Veterans to software development will no doubt be ready to take a look at the famous “Hello World!” program, typically the first program that a programmer experiences when exposed to a new language. There is no exception here.
>>> print "Hello World" Hello World
The print statement is used to display output to the screen. Those of you who are familiar with C are aware that the printf() function produces screen output. Many shell script languages use the echo command for program output.
Usually when you want to see the contents of a variable, you use the print statement in your code. However, from within the interactive interpreter, you can use the print statement to give you the string representation of a variable, or just dump the variable raw—this is accomplished by simply giving the name of the variable.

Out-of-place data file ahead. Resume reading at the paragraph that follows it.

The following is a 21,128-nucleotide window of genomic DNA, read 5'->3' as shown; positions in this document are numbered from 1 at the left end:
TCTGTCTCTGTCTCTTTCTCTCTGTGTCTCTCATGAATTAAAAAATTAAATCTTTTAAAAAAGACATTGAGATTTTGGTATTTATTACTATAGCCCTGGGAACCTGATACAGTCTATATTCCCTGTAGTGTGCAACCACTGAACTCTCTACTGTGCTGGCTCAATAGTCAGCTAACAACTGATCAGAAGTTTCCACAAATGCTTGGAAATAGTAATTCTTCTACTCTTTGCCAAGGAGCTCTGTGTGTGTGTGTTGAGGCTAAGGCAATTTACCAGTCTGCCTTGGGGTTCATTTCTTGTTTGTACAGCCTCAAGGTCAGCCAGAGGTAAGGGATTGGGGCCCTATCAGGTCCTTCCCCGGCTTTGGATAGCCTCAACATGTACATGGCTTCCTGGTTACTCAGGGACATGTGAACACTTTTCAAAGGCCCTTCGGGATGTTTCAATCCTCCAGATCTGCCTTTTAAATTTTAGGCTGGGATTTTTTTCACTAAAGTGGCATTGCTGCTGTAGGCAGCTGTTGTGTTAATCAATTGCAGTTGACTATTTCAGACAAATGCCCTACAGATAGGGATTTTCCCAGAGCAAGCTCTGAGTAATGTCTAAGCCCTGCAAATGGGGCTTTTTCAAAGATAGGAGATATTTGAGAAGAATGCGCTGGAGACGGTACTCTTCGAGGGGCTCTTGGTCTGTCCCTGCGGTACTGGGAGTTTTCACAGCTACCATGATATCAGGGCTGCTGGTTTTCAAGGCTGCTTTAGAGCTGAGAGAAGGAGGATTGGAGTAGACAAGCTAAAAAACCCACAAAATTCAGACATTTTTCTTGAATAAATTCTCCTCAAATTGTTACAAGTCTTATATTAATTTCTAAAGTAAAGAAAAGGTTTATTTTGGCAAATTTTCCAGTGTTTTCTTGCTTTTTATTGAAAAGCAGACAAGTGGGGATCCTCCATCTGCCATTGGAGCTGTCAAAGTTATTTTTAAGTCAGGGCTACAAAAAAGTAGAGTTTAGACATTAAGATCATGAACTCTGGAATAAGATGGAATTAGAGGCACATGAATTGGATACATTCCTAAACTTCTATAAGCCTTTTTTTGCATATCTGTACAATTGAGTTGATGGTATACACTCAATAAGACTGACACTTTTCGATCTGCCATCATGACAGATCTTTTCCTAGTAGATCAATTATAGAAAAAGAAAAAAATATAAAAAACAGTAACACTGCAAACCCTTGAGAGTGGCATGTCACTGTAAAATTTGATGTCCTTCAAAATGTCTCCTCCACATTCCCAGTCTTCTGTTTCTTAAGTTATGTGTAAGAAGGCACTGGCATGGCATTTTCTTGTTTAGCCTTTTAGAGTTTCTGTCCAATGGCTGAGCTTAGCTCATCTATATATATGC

In the following example, we assign a string variable, then use print to display its contents. Following that, we issue just the variable name.
>>> String1 = "Hello World" >>> print String1 Hello World >>> String1 'Hello World' >>>
Notice how just giving only the name reveals quotation marks around the string. The reason for this is to allow objects other than strings to be displayed in the same manner as this string —being able to display a printable string representation of any object, not just strings. The quotes are there to indicate that the object whose value you just dumped to the display is a string.
The print statement, paired with the string format operator ( % ), behaves even more like C’s printf() function, as follows :
>>> print "%s is number %d" %("python",1) python is number 1 >>>